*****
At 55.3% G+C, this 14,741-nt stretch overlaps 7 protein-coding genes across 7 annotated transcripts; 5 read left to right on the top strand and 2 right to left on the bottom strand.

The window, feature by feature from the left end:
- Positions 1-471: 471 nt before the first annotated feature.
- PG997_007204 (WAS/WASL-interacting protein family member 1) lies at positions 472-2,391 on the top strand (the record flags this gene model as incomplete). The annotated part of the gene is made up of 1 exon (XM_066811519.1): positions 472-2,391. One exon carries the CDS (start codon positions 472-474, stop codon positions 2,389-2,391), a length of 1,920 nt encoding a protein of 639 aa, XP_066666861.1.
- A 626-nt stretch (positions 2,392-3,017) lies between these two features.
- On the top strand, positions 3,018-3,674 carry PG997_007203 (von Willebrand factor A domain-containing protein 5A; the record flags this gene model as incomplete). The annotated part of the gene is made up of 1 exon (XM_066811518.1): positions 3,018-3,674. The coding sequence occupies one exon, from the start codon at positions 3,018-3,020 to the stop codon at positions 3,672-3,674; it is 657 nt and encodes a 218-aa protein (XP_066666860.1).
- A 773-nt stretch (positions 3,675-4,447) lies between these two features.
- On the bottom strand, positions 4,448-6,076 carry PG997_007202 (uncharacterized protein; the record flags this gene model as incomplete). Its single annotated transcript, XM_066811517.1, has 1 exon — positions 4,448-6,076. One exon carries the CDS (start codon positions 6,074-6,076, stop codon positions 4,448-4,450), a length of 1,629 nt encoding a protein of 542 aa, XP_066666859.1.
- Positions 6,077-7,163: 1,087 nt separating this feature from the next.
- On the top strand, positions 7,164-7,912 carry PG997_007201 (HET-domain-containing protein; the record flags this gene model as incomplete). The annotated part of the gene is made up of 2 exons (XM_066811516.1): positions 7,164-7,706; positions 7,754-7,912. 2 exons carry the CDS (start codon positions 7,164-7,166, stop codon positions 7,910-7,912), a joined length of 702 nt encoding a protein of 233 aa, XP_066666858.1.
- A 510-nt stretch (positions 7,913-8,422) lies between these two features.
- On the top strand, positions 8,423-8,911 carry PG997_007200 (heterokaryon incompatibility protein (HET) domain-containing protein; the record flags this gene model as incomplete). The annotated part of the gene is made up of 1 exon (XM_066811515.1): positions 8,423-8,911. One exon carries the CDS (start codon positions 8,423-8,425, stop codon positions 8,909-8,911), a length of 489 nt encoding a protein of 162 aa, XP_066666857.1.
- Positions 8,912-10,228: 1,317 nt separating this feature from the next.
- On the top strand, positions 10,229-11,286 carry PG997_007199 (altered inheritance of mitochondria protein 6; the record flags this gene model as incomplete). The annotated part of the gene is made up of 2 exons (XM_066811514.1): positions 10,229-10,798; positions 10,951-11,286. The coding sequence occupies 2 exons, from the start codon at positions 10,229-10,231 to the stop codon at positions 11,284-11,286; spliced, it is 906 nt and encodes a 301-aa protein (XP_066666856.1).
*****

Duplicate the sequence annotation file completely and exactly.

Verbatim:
At 55.3% G+C, this 14,741-nt stretch overlaps 7 protein-coding genes across 7 annotated transcripts; 5 read left to right on the top strand and 2 right to left on the bottom strand.

The window, feature by feature from the left end:
- Positions 1-471: 471 nt before the first annotated feature.
- PG997_007204 (WAS/WASL-interacting protein family member 1) lies at positions 472-2,391 on the top strand (the record flags this gene model as incomplete). The annotated part of the gene is made up of 1 exon (XM_066811519.1): positions 472-2,391. One exon carries the CDS (start codon positions 472-474, stop codon positions 2,389-2,391), a length of 1,920 nt encoding a protein of 639 aa, XP_066666861.1.
- A 626-nt stretch (positions 2,392-3,017) lies between these two features.
- On the top strand, positions 3,018-3,674 carry PG997_007203 (von Willebrand factor A domain-containing protein 5A; the record flags this gene model as incomplete). The annotated part of the gene is made up of 1 exon (XM_066811518.1): positions 3,018-3,674. The coding sequence occupies one exon, from the start codon at positions 3,018-3,020 to the stop codon at positions 3,672-3,674; it is 657 nt and encodes a 218-aa protein (XP_066666860.1).
- A 773-nt stretch (positions 3,675-4,447) lies between these two features.
- On the bottom strand, positions 4,448-6,076 carry PG997_007202 (uncharacterized protein; the record flags this gene model as incomplete). Its single annotated transcript, XM_066811517.1, has 1 exon — positions 4,448-6,076. One exon carries the CDS (start codon positions 6,074-6,076, stop codon positions 4,448-4,450), a length of 1,629 nt encoding a protein of 542 aa, XP_066666859.1.
- Positions 6,077-7,163: 1,087 nt separating this feature from the next.
- On the top strand, positions 7,164-7,912 carry PG997_007201 (HET-domain-containing protein; the record flags this gene model as incomplete). The annotated part of the gene is made up of 2 exons (XM_066811516.1): positions 7,164-7,706; positions 7,754-7,912. 2 exons carry the CDS (start codon positions 7,164-7,166, stop codon positions 7,910-7,912), a joined length of 702 nt encoding a protein of 233 aa, XP_066666858.1.
- A 510-nt stretch (positions 7,913-8,422) lies between these two features.
- On the top strand, positions 8,423-8,911 carry PG997_007200 (heterokaryon incompatibility protein (HET) domain-containing protein; the record flags this gene model as incomplete). The annotated part of the gene is made up of 1 exon (XM_066811515.1): positions 8,423-8,911. One exon carries the CDS (start codon positions 8,423-8,425, stop codon positions 8,909-8,911), a length of 489 nt encoding a protein of 162 aa, XP_066666857.1.
- Positions 8,912-10,228: 1,317 nt separating this feature from the next.
- On the top strand, positions 10,229-11,286 carry PG997_007199 (altered inheritance of mitochondria protein 6; the record flags this gene model as incomplete). The annotated part of the gene is made up of 2 exons (XM_066811514.1): positions 10,229-10,798; positions 10,951-11,286. The coding sequence occupies 2 exons, from the start codon at positions 10,229-10,231 to the stop codon at positions 11,284-11,286; spliced, it is 906 nt and encodes a 301-aa protein (XP_066666856.1).